RICHMOND, Va. (WRIC)- Republicans swept statewide races this election season, a crushing defeat for Democrats who are seeing their decade-long winning streak come to an end.

It’s also considered a sign of trouble for Democrats ahead of Congressional midterms, as President Joe Biden carried the Commonwealth by 10 points just last year.

The rising red tide was led by Glenn Youngkin, the former private equity executive and political newcomer who is now expected to be Virginia’s next governor.

The Associated Press called the race for Youngkin at nearly 1 A.M. on Wednesday morning after hours of nail biting and ballot counting.

“Together we will change the trajectory of this commonwealth and, friends, we are going to start that transformation on day one,” Youngkin told a roaring crowd. “We can build a new day, a new day for Virginians where yes, we soar and we never settle.”

As of Wednesday evening, unofficial results from the Virginia Department of Elections showed Youngkin leading Democratic nominee Terry McAuliffe 51% to 48%.

McAuliffe, who served as governor from 2014 to 2018, briefly spoke to his crowd on Tuesday night but didn’t concede until the morning. McAuliffe didn’t appear publicly and declined to be interviewed on Wednesday.

In a statement, McAuliffe thanked his supporters and congratulated Youngkin.

“While last night we came up short, I am proud that we spent this campaign fighting for the values we so deeply believe in. We must protect Virginia’s great public schools and invest in our students. We must protect affordable health care coverage, raise the minimum wage faster, and expand paid leave so working families have a fighting shot. We must protect voting rights, protect a woman’s right to choose, and, above all else, we must protect our democracy. While there will be setbacks along the way, I am confident that the long term path of Virginia is toward inclusion, openness and tolerance for all.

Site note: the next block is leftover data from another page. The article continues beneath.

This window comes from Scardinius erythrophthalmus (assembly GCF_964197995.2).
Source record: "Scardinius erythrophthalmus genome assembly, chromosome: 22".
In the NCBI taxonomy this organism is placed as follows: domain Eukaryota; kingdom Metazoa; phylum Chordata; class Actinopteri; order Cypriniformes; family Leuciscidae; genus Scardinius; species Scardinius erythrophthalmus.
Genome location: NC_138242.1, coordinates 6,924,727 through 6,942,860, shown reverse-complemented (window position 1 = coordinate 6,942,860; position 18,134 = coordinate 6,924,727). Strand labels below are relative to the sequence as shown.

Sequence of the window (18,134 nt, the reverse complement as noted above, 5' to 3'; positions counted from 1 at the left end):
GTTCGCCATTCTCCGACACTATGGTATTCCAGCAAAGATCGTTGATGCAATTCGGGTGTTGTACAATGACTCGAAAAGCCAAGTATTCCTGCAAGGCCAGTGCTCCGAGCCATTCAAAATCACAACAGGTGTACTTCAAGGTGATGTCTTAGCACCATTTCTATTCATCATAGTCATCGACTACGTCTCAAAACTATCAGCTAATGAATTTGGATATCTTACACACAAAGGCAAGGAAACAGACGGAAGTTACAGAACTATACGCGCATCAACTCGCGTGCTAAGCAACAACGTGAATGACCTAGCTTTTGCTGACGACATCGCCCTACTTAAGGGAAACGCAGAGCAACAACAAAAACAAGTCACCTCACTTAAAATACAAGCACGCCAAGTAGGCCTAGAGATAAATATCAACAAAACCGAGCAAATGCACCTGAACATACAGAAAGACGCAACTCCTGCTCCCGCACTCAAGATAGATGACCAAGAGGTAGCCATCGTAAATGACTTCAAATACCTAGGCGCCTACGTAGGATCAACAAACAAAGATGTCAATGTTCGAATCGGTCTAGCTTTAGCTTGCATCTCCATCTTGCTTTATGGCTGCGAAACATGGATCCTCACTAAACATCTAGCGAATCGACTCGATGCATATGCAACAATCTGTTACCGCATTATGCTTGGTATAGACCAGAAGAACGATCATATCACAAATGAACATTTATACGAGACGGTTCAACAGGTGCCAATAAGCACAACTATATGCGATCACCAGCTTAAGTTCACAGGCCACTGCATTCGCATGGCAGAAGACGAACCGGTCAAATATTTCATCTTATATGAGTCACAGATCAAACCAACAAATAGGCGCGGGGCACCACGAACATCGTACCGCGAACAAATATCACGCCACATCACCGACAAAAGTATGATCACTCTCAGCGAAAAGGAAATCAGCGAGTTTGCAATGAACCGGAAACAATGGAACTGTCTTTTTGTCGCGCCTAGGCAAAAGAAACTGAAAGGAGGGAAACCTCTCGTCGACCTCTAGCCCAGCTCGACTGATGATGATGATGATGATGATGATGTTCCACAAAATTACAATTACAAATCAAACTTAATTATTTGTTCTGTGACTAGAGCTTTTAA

Former Gov. Terry McAuliffe

Big GOP turnout for Youngkin appeared to influence down ballot-races.

The AP called the lieutenant governor’s race for Republican Winsome Sears on Wednesday morning and for Del. Jason Miyares, the party’s pick for attorney general, later that evening.

Incumbent Attorney General Mark Herring and Del. Hala Ayala, the Democratic nominee for lieutenant governor, have both conceded defeat.

Democrats are still holding their breath when it comes to control of the House of Delegates. Republicans have already claimed they won back the majority but, as of 6 P.M. on Wednesday, the AP had the GOP winning at least 50 seats in the chamber. That puts the party 1 seat away from taking power with some races still too close to call.

Regardless of the outcome, parts of Youngkin’s agenda will likely be destined for failure in the state Senate, which is narrowly controlled by Democrats.

In his victory speech, Youngkin pledged to fire the current parole board, increase law enforcement funding, slash taxes, raise teacher pay and expand school choice. He has also said he’ll ban critical race theory in schools, even though Democrats say it’s not in the curriculum.

In a statement, Gov. Ralph Northam said he spoke with Youngkin to congratulate him. Northam said the two will meet tomorrow to begin a “smooth transition” to his administration.

“We can all be proud that Virginia once again conducted a free and fair election with integrity. It is a hallmark of our American democracy that we all respect the results, no matter who wins,” Northam said. “We have made Virginia a more welcoming, open, and inclusive Commonwealth. Virginians expect this critical work to continue.”